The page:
New Woodruff Sprayground squirts, sprinkles and delights local families

New Woodruff Sprayground delights local families

A new water attraction has opened up at Woodruff Park that's keeping both kids and parents cool.
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A new water attraction has opened up at Woodruff Park that's keeping both kids and parents cool.

The city of Olympia’s new Woodruff Sprayground has opened, much to the delight of kids and parents looking to escape the summer heat.

At the west Olympia park, waterspouts spin, pulse, and periodically erupt from the ground, keeping kids entertained and cool.

The opening of the sprayground marks the culmination of a process that the city of Olympia began in 2015, when Parks and Recreations director Paul Simmons set out to bring a water attraction to west Olympia.

Sprayground project engineer Jake Lund saw the feature as a much-needed addition to the recreation space at Woodruff Park.

“We had the fountain downtown but there was a need,” Lund said. “This kind of fills the gap of not having a public pool in the city. Obviously it’s a big hit.”

The city first set aside money for the project in 2015, and received a state matching grant in 2016 from the Washington Wildlife and Recreation Program, through the Washington State Recreation and Conservation Office totaling $446,000. However, a state budgeting issue kept the city from receiving the funds until 2018, when they originally planned to complete the project.

Additionally, the initial bid the city received from an out-of-town contractor was too high to pursue. In 2019, the city began the bidding process again, and found a local contractor for the project.

After satisfying Thurston County health officials by completing a complex water treatment system that also pumps water to the spouts, the sprayground could finally open July 16.

So far, kids and parents seem to be thrilled with the new attraction.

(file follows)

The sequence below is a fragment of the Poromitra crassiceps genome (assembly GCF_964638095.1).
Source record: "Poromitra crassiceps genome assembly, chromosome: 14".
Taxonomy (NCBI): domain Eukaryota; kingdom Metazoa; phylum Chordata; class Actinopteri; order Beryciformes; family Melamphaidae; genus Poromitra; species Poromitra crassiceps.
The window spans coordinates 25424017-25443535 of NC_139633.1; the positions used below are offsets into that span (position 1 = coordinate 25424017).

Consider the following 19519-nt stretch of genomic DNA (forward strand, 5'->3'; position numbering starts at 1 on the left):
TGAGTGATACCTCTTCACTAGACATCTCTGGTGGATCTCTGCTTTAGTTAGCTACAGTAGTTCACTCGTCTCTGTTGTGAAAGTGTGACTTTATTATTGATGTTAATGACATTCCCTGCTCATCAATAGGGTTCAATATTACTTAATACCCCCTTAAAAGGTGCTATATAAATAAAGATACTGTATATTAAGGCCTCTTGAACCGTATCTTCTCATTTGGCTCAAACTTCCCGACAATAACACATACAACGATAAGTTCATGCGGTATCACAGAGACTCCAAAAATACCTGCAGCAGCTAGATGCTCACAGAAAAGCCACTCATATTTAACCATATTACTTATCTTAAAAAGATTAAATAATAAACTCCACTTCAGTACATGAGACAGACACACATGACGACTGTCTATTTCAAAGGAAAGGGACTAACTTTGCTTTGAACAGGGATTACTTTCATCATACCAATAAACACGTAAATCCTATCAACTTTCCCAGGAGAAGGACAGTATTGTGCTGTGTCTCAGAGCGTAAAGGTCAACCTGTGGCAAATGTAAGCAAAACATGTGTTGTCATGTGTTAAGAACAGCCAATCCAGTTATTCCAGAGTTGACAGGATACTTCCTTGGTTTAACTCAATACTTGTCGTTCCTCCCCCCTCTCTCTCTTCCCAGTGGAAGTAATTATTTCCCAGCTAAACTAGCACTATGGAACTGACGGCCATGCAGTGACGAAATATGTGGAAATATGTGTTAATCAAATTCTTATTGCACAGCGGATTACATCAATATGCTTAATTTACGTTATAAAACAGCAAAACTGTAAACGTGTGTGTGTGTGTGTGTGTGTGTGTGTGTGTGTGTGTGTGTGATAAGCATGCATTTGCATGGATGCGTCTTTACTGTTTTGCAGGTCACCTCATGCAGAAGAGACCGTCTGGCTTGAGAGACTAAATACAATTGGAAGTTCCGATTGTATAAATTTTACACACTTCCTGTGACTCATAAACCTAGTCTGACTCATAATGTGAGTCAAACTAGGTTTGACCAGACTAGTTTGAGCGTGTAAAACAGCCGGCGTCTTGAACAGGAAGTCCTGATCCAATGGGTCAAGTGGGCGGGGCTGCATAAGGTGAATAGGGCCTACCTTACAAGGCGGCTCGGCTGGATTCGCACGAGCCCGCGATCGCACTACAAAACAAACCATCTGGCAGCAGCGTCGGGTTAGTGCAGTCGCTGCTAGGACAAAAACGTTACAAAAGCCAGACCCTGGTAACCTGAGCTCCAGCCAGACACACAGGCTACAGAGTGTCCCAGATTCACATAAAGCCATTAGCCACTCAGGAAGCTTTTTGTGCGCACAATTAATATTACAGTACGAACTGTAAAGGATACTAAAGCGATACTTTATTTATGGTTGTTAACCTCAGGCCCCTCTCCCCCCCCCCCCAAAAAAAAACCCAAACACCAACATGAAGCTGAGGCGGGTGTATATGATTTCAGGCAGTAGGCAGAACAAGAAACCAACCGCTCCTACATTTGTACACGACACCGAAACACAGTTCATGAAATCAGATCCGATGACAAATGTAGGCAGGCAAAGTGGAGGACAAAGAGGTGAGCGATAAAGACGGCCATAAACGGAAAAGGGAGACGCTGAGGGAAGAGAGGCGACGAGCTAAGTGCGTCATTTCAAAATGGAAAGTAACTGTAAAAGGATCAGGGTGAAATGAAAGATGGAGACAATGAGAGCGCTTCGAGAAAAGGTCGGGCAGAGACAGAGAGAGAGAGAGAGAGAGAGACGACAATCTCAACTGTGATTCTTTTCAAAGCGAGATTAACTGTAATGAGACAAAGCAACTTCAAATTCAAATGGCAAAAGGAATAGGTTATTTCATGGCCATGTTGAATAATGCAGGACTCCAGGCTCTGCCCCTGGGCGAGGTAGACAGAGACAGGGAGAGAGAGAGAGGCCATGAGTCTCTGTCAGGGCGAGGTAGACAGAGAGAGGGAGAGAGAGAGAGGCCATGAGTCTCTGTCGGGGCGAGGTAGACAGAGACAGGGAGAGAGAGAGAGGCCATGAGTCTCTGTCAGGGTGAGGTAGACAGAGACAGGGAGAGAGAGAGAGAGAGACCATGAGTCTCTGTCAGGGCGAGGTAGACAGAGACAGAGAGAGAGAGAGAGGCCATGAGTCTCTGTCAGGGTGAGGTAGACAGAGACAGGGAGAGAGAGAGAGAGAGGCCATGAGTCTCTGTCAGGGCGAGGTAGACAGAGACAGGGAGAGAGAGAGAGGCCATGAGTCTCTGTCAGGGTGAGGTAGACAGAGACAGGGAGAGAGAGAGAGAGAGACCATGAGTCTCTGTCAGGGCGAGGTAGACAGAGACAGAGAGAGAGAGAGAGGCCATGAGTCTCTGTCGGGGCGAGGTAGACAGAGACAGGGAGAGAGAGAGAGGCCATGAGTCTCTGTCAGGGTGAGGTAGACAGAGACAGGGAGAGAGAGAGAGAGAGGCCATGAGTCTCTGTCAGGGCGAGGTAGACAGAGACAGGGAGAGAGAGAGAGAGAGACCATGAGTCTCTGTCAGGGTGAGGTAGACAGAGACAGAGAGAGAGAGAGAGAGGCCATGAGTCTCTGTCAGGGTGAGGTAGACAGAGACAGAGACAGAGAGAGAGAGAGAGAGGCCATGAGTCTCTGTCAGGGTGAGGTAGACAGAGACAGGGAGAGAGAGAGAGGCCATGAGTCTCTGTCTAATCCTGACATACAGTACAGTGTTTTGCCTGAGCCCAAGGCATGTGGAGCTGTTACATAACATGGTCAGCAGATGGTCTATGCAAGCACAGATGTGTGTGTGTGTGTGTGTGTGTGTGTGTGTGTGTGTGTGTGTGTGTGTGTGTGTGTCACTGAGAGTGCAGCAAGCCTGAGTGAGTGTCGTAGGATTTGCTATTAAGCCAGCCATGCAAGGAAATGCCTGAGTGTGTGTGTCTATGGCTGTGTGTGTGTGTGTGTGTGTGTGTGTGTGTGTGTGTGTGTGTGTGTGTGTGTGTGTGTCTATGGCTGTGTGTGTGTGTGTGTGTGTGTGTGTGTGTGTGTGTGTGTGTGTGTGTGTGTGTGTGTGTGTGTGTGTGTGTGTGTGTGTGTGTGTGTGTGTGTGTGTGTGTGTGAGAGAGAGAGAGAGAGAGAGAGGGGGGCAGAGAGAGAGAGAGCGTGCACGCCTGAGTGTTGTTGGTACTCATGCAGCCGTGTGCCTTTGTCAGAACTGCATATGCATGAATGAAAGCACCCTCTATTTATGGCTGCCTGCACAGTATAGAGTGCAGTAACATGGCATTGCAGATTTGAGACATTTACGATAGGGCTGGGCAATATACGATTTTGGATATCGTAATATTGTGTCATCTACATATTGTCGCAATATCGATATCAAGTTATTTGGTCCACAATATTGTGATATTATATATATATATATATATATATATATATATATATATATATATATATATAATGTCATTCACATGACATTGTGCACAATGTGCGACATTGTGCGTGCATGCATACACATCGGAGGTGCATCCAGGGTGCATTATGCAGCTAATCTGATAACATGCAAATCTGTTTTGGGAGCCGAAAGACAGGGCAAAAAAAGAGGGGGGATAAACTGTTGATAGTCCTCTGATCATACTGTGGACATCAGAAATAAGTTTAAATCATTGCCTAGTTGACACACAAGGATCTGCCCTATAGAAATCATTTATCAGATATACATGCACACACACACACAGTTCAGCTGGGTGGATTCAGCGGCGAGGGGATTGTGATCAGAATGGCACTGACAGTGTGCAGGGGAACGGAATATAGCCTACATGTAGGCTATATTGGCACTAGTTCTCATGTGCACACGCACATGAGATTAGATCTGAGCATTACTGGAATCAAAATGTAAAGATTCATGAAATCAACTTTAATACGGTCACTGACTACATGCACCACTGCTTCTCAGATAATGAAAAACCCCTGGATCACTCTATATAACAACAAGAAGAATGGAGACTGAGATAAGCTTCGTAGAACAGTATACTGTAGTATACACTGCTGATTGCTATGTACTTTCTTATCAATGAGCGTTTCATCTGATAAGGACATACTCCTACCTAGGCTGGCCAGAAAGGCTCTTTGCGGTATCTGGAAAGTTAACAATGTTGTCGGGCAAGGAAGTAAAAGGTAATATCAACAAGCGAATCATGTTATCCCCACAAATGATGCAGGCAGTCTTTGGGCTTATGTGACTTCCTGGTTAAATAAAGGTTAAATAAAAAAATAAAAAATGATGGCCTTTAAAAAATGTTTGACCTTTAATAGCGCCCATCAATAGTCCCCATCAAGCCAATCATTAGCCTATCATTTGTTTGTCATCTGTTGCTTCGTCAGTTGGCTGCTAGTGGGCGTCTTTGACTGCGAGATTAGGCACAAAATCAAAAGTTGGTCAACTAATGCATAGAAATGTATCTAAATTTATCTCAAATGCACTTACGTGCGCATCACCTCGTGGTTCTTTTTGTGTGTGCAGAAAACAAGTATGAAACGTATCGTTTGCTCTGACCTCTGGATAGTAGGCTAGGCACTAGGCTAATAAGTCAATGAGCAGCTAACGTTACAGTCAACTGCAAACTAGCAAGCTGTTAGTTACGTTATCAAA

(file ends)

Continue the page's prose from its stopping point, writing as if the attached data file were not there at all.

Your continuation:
Lenny Holston brought his two children, Noah, 3, and Eliana, 1, to the park for the first time Thursday.

“We live down the road and we’ve been waiting for it to open,” Lenny Holston said. “This is our first time here. Either it was raining, or cold, but today is a perfect day.”

Noah enjoys when the water shoots up and surprises him, while Eliana likes being held in the mist.

“I like to touch it and I like to go in it,” Noah said. His swim ensemble included lime green goggles for maximum water park enjoyment.

“We’re loving it — it’s fun,” Lenny Holston said. “It’s fun for every age, even my age.”

Now that the project is complete, Lund is happy with how well it’s been received by the public.

“For me, being the project manager of the construction, you’re so caught up in the details and making sure everything’s going to function properly and getting it approved with the county health department, you’re so focused on the technical details, you forget that when it’s all finished, the public is going to come out en masse and enjoy this thing,” Lund said.

“To come out today and see everybody using it and enjoying it, it definitely makes it all worth it. … I think as a department we’re very happy.”

Lund recommends using the overflow parking area at Garfield Elementary while school isn’t in session.

The Sprayground was just one phase in a bigger plan to revamp Olympia’s oldest park. The Parks department plans to put in two new tennis courts and four new pickleball courts to replace the old tennis courts in the park. The project will cost $1.2 million from start to finish.

The city is hosting a ribbon-cutting ceremony to celebrate the opening of the new Sprayground on Aug. 7 at the park at 1500 Harrison Ave NW.